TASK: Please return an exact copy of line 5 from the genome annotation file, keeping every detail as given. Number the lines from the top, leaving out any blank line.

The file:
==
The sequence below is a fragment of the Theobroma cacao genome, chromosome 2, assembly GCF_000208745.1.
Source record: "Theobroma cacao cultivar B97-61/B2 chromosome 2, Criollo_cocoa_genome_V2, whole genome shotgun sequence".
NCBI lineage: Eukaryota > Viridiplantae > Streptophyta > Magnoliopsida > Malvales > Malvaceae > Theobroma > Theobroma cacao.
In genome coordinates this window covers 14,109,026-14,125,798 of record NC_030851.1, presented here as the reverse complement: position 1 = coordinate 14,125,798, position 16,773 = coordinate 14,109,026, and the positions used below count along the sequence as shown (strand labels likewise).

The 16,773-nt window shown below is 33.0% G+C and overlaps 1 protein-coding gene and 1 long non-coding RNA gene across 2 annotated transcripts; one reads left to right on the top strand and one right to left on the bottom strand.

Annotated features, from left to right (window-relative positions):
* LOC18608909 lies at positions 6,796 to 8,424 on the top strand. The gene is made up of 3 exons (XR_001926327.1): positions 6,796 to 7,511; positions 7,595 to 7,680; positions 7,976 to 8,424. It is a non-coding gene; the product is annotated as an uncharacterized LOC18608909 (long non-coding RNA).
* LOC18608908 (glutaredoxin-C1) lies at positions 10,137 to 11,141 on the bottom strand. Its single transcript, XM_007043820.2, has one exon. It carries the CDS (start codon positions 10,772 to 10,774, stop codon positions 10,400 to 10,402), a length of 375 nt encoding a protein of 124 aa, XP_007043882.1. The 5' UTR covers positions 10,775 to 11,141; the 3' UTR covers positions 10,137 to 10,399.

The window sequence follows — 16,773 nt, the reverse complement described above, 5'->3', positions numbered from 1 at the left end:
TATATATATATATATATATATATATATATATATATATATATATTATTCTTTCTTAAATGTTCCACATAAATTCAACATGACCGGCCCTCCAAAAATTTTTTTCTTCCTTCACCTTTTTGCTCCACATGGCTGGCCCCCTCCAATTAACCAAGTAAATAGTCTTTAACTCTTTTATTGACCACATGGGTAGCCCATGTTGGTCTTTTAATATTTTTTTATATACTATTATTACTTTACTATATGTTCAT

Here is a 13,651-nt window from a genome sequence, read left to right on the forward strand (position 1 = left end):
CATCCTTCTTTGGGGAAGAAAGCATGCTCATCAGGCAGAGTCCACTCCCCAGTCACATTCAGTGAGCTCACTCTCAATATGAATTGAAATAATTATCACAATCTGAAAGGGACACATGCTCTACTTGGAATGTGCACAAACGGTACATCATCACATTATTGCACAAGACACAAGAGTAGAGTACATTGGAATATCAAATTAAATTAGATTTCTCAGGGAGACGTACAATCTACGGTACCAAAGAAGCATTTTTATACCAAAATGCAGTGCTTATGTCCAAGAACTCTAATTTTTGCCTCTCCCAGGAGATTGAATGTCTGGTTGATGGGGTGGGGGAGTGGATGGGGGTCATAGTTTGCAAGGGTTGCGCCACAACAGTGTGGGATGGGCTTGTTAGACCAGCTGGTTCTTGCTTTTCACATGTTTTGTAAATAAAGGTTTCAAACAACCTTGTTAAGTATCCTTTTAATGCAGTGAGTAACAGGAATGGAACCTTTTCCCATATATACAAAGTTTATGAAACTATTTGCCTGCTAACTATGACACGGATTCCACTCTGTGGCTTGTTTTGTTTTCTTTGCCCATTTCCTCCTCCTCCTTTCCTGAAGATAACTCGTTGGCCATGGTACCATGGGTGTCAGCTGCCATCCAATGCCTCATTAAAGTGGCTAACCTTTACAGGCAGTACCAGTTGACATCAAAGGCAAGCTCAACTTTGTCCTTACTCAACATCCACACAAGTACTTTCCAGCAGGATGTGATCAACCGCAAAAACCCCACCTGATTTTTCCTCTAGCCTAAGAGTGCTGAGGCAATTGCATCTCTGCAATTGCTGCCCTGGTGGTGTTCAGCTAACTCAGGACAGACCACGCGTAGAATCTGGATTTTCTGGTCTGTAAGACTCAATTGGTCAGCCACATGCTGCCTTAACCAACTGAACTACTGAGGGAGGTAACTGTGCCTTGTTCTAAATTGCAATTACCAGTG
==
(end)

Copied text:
The 16,773-nt window shown below is 33.0% G+C and overlaps 1 protein-coding gene and 1 long non-coding RNA gene across 2 annotated transcripts; one reads left to right on the top strand and one right to left on the bottom strand.